Last week, Michigan Chamber Lobbyist, Wendy Block, discussed the need for auto insurance reform and the dangers of the 2018 ballot proposal to increase Michigan's minimum wage in two radio interviews.
One of Michigan’s biggest challenges is how to close the skills gap. The Michigan Chamber is working with lawmakers, Governor Snyder and other stakeholders to create a talent pipeline and fill the approximately 100,000 skilled trades jobs that are posted and remain unfilled. The focus has been on expanding skilled trades, strengthening career technical education statewide and increasing apprenticeship opportunities to create more jobs – but, clearly, more work needs to be done.
If a wage garnishment is mishandled, employers can become directly liable for their employee’s judgment debt, which could potentially be a five-figure sum. When you add this to the regrettable truth that Michigan is near the top of the list for the volume of wage garnishments issued to collect judgments from the debtor’s employer, the result is that Michigan businesses are at significant risk.
What can you do to minimize the cost and reduce the risk posed by wage garnishments?
Lawmakers have returned to Lansing and are expected to have a busy fall. Here is a glimpse of the issues the Michigan Chamber expects them to tackle in the coming months.
On the heels of announcements by all four Michigan Democrats running for governor that they are backing a national push for a $15 minimum wage, supporters of a proposal to increase the minimum wage to $12 an hour filed language with the state to put the issue on the 2018 ballot.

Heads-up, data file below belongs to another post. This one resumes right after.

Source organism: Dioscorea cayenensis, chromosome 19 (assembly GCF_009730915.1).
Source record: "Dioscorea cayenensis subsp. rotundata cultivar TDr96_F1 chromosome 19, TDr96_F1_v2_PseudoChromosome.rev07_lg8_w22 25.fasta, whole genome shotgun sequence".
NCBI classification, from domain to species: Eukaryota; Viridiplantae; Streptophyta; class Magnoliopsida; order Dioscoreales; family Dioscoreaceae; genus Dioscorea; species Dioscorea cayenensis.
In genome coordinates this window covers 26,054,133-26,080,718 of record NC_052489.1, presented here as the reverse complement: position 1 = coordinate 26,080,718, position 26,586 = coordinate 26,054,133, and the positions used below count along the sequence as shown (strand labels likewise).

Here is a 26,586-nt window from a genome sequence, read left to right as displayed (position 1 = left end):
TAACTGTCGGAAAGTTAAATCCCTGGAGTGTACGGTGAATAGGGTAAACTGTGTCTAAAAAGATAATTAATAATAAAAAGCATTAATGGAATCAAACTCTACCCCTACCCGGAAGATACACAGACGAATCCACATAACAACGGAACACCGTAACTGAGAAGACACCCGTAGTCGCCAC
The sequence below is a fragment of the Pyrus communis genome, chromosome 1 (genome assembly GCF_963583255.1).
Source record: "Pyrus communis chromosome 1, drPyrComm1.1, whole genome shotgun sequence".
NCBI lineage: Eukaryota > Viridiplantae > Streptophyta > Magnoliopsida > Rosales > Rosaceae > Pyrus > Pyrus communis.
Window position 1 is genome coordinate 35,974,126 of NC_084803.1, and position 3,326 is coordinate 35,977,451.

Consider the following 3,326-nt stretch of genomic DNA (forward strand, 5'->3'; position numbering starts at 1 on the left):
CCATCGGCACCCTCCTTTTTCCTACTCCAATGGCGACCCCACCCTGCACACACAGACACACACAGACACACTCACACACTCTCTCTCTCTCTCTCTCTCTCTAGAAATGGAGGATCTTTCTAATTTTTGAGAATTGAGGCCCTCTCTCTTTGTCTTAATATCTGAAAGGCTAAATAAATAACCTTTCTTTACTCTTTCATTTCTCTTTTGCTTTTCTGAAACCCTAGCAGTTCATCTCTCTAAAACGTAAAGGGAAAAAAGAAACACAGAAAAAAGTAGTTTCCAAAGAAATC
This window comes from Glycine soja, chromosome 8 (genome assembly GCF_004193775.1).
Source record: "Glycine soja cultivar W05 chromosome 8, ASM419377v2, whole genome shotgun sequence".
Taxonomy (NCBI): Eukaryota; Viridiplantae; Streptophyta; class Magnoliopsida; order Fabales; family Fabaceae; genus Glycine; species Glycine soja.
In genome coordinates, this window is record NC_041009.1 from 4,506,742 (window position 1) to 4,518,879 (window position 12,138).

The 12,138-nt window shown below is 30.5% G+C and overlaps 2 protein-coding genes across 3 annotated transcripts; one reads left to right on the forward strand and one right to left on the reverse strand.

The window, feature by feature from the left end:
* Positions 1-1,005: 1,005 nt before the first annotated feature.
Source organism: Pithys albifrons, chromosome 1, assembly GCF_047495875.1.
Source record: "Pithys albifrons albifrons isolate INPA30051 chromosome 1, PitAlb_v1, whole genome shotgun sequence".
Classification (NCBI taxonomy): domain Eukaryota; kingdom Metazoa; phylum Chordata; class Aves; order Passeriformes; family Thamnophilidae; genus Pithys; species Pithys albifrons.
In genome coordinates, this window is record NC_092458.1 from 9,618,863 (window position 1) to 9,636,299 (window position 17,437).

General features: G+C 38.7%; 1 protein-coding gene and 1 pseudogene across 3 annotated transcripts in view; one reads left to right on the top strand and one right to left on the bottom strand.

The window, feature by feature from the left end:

Legislation introduced last week would massively increase the 100 percent employer-financed unemployment insurance (UI) weekly maximum benefit amount and dependent allowance. It would also compensate those harmed by false fraud allegations. These changes could more than double an employer’s maximum exposure for a former employee, increasing potential benefit charges from $7,840 to $14,060 per claimant. While not contemplated by the legislation, there is no doubt that this legislation would lead to sharp UI tax increases on employers.
Federal and state law requires employers to provide a workplace that is free from unlawful discrimination and harassment. If discrimination or harassment is reported, the employer has a duty to exercise reasonable care to prevent and promptly correct inappropriate behavior. Failure to do so may result in significant liability to the company.
An effective workplace investigation serves several equally important purposes:
More and more employers are thinking about, or actually doing, checks of a job applicant’s social media sites, with or without, the applicant’s permission.
The jury is really out on all of this, and here is why: